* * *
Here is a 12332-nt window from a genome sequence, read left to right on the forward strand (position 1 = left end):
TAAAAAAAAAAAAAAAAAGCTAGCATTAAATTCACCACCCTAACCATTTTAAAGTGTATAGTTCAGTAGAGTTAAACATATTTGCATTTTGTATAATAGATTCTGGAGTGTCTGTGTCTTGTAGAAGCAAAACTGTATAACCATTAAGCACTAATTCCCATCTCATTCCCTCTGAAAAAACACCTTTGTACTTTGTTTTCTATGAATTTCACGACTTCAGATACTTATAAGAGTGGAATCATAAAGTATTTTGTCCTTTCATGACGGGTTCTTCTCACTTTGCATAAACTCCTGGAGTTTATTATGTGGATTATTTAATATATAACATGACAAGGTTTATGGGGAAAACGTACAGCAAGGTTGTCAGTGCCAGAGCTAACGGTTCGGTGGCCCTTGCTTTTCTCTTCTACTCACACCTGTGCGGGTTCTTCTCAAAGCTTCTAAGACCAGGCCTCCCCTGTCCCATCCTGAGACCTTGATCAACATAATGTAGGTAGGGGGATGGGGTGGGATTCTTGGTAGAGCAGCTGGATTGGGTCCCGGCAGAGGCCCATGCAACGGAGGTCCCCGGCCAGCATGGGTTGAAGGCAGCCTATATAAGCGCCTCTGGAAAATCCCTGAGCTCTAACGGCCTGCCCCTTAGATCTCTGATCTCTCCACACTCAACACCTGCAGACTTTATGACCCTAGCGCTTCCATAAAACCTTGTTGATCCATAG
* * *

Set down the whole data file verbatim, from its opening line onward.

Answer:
Here is a 12332-nt window from a genome sequence, read left to right on the forward strand (position 1 = left end):
TAAAAAAAAAAAAAAAAAGCTAGCATTAAATTCACCACCCTAACCATTTTAAAGTGTATAGTTCAGTAGAGTTAAACATATTTGCATTTTGTATAATAGATTCTGGAGTGTCTGTGTCTTGTAGAAGCAAAACTGTATAACCATTAAGCACTAATTCCCATCTCATTCCCTCTGAAAAAACACCTTTGTACTTTGTTTTCTATGAATTTCACGACTTCAGATACTTATAAGAGTGGAATCATAAAGTATTTTGTCCTTTCATGACGGGTTCTTCTCACTTTGCATAAACTCCTGGAGTTTATTATGTGGATTATTTAATATATAACATGACAAGGTTTATGGGGAAAACGTACAGCAAGGTTGTCAGTGCCAGAGCTAACGGTTCGGTGGCCCTTGCTTTTCTCTTCTACTCACACCTGTGCGGGTTCTTCTCAAAGCTTCTAAGACCAGGCCTCCCCTGTCCCATCCTGAGACCTTGATCAACATAATGTAGGTAGGGGGATGGGGTGGGATTCTTGGTAGAGCAGCTGGATTGGGTCCCGGCAGAGGCCCATGCAACGGAGGTCCCCGGCCAGCATGGGTTGAAGGCAGCCTATATAAGCGCCTCTGGAAAATCCCTGAGCTCTAACGGCCTGCCCCTTAGATCTCTGATCTCTCCACACTCAACACCTGCAGACTTTATGACCCTAGCGCTTCCATAAAACCTTGTTGATCCATAG